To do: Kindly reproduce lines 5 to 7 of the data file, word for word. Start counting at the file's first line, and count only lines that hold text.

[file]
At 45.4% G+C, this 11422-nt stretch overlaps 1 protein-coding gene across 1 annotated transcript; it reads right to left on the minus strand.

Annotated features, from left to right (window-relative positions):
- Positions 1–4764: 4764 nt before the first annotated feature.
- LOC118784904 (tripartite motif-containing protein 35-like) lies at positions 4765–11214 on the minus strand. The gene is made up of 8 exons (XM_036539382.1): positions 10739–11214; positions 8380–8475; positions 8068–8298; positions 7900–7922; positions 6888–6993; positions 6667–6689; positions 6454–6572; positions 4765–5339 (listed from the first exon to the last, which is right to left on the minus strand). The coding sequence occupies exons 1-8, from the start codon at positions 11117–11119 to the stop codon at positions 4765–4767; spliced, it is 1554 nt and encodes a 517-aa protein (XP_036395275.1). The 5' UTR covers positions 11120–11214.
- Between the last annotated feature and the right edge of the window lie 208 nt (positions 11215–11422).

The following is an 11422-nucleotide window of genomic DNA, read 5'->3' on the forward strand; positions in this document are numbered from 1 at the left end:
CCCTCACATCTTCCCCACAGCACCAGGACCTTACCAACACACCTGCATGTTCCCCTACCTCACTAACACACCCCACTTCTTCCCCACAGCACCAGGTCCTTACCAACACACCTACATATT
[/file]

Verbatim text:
- Between the last annotated feature and the right edge of the window lie 208 nt (positions 11215–11422).

The following is an 11422-nucleotide window of genomic DNA, read 5'->3' on the forward strand; positions in this document are numbered from 1 at the left end:
CCCTCACATCTTCCCCACAGCACCAGGACCTTACCAACACACCTGCATGTTCCCCTACCTCACTAACACACCCCACTTCTTCCCCACAGCACCAGGTCCTTACCAACACACCTACATATT